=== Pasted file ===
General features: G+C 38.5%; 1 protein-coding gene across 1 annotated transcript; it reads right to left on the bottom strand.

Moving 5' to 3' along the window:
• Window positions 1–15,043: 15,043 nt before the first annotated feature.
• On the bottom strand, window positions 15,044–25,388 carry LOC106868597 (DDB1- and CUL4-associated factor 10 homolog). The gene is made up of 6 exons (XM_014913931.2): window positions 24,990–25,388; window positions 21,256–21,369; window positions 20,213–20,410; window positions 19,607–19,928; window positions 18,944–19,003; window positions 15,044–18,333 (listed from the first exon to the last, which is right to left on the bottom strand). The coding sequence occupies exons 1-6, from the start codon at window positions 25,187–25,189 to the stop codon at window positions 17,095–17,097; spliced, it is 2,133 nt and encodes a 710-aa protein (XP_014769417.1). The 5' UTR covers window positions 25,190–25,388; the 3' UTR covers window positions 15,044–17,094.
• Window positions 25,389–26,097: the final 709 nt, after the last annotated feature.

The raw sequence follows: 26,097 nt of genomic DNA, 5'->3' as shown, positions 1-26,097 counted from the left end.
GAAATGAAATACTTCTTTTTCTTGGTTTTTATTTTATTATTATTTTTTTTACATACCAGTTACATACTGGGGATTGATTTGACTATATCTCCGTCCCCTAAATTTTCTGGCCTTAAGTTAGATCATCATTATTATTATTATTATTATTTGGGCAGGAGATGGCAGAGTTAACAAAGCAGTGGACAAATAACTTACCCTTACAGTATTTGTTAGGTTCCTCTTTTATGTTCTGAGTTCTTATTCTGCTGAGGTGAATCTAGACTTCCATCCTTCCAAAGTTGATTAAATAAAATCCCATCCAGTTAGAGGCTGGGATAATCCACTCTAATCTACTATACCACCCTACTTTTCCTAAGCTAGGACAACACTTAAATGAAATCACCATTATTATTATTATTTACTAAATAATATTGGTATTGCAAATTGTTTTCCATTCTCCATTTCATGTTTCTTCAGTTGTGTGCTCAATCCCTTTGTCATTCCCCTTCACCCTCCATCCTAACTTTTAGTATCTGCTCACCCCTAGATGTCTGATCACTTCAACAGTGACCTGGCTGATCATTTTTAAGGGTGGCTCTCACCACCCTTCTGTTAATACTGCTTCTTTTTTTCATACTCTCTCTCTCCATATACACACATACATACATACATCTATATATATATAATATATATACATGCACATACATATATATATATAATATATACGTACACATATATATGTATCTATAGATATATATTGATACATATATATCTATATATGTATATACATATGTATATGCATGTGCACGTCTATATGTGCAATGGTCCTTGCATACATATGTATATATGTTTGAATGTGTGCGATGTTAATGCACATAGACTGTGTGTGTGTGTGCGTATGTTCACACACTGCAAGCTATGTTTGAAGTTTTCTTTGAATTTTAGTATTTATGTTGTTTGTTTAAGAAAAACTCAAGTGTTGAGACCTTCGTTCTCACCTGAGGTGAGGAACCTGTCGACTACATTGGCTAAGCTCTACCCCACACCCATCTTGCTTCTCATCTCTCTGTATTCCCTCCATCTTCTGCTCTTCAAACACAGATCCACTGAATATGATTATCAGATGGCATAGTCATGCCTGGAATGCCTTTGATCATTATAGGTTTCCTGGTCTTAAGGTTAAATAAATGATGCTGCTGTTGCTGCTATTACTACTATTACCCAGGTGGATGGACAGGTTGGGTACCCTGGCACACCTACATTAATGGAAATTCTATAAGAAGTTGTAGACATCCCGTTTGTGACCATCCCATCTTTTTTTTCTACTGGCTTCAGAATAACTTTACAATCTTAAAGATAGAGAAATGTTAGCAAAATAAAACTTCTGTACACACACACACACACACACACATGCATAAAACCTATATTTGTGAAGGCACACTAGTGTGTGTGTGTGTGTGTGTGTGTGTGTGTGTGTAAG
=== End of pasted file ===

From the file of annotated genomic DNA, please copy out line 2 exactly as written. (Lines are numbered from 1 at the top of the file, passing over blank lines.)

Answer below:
Moving 5' to 3' along the window: